If there is more than one radical term in the equation, then in general, we cannot eliminate all radicals by raising to a power one time. However, we can decrease the number of radical terms by raising to a power.

If the equation involves more than one radical term, then we still want to isolate one radical on one side and raise to a power. Then we repeat that process.

Example 12. Now square both sides of the equation. This equation has only one radical term, so we have made progress! Now isolate the radical term and then square both sides again. Check:

Substituting x = 5/4 into the original equation yields

sqrt(9/4) + sqrt(1/4) = 2.

3/2 + 1/2 = 2.

This statement is true, so x = 5/4 is a solution.

Note on checking solutions:

The algebraic check was easy to do in this case. However, the graphical check has the advantage of showing that there are no solutions that we have not found, at least within the scope of the viewing rectangle. The solution is the x-coordinate of the intersection point of the graphs of y = 2 and y = sqrt(x+1)+sqrt(x-1). Exercise 2:

Solve the equation sqrt(x+2) + 2 = 2x. Answer

## Polynomial Equations of Higher Degree

We have seen that any degree two polynomial equation (quadratic equation) in one variable can be solved with the Quadratic Formula. Polynomial equations of degree greater than two are more complicated. When we encounter such a problem, then either the polynomial is of a special form which allows us to factor it, or we must approximate the solutions with a graphing utility.

### Zero Constant

One common special case is where there is no constant term. In this case we may factor out one or more powers of x to begin the problem.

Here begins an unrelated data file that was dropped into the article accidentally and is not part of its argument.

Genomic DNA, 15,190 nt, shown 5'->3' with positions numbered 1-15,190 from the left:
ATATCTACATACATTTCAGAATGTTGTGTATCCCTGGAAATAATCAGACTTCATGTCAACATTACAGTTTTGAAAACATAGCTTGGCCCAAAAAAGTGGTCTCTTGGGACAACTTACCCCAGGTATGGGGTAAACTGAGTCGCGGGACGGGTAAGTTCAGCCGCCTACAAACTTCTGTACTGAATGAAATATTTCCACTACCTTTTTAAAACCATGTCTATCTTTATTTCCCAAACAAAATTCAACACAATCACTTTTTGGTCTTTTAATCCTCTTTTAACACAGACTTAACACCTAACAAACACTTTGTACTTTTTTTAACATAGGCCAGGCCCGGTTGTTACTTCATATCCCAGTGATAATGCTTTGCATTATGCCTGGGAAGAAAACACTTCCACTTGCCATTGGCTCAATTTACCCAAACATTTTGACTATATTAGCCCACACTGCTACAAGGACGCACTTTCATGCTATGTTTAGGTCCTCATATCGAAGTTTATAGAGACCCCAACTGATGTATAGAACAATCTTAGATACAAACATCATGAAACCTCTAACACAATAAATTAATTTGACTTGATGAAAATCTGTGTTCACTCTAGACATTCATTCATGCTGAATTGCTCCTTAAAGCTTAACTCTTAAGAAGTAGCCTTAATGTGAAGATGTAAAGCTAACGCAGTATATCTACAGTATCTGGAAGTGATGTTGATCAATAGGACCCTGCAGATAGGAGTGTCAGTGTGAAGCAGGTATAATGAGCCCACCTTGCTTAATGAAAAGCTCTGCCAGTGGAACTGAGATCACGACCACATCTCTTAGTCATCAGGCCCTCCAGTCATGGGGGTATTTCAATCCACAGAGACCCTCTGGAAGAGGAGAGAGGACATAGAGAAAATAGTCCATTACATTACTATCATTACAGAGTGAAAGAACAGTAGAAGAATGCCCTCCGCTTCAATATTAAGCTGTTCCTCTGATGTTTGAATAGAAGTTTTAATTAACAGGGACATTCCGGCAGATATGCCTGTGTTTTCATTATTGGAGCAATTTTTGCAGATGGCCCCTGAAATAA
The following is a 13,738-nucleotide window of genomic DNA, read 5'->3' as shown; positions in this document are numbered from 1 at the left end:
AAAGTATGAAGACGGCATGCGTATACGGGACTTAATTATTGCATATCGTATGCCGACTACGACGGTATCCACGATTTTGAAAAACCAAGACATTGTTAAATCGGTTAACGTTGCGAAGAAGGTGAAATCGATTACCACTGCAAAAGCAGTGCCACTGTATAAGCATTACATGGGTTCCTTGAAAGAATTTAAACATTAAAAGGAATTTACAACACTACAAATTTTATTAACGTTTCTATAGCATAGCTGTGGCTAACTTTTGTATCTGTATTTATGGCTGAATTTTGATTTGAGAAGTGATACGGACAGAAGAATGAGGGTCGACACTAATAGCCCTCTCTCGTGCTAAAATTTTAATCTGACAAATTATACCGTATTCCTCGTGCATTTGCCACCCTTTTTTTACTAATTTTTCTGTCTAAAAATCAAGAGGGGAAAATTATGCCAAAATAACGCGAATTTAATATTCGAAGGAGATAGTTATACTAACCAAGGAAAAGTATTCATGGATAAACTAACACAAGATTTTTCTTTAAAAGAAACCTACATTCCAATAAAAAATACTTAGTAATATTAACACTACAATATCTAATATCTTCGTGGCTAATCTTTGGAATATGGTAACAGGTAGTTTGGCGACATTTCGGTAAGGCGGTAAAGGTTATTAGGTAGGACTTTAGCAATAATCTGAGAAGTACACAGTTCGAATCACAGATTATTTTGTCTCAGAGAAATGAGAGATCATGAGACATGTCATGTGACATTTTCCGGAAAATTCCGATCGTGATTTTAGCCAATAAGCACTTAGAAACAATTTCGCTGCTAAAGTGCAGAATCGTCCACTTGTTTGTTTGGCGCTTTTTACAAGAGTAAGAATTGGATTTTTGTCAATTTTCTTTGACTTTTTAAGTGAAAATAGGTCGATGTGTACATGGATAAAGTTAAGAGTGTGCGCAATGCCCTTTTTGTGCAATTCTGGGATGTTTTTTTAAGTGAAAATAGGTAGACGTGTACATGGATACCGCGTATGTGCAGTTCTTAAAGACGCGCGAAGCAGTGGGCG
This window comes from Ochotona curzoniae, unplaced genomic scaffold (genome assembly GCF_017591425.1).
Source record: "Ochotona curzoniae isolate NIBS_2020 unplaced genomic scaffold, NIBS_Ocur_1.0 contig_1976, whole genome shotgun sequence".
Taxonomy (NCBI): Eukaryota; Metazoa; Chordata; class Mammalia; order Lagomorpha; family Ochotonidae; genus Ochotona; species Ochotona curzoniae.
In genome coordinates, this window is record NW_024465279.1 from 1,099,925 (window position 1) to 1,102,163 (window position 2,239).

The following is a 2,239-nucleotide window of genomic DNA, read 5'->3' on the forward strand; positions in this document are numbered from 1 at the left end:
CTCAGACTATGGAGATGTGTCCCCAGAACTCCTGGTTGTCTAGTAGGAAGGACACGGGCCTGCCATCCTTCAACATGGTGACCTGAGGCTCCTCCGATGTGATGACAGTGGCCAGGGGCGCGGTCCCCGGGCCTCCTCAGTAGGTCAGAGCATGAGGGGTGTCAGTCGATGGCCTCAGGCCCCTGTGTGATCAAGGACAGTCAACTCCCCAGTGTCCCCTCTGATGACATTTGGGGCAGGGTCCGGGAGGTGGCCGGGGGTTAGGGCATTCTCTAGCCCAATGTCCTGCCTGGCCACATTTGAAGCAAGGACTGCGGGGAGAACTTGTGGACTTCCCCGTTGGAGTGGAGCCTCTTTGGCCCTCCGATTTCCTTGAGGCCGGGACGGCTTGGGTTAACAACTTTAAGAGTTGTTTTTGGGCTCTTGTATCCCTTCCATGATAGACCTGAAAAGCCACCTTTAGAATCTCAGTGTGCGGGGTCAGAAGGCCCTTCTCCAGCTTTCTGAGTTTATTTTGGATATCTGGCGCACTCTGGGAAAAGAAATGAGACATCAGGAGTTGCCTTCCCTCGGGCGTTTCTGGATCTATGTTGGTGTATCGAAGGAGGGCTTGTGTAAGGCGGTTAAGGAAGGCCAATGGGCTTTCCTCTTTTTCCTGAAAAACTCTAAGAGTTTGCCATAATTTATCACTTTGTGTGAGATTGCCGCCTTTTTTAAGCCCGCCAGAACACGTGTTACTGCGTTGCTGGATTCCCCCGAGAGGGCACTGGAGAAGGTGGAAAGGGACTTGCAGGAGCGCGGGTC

Example 13.

2x3 + 3x2 -5x = 0.

x (2x2 + 3x -5) = 0.

Now we have a product of x and a quadratic polynomial equal to 0, so we have two simpler equations.

x = 0, or 2x2 + 3x -5 = 0.

The first equation is trivial to solve. x = 0 is the only solution. The second equation may be solved by factoring. Note: If we were unable to factor the quadratic in the second equation, then we could have resorted to using the Quadratic Formula. [Verify that you get the same results as below.]

x = 0, or (2x + 5)(x - 1) = 0.

So there are three solutions: x = 0, x = -5/2, x = 1.

Note: The solution is found from the intercepts of the graphs of   f(x) = 2x3 + 3x2 -5x. ### Factor by Grouping

Example 14.

x3 -2x2 -9x +18 = 0.

The coefficient of x2 is -2 times that of x3, and the same relationship exists between the coefficients of the third and fourth terms. Group terms one and two, and also terms three and four.

x2 (x - 2) - 9 (x - 2) = 0.

These groups share the common factor (x - 2), so we can factor the left hand side of the equation.

(x - 2)(x2 - 9) = 0.

Whenever we find a product equal to zero, we obtain two simpler equations.

x - 2 = 0, or x2 - 9 = 0.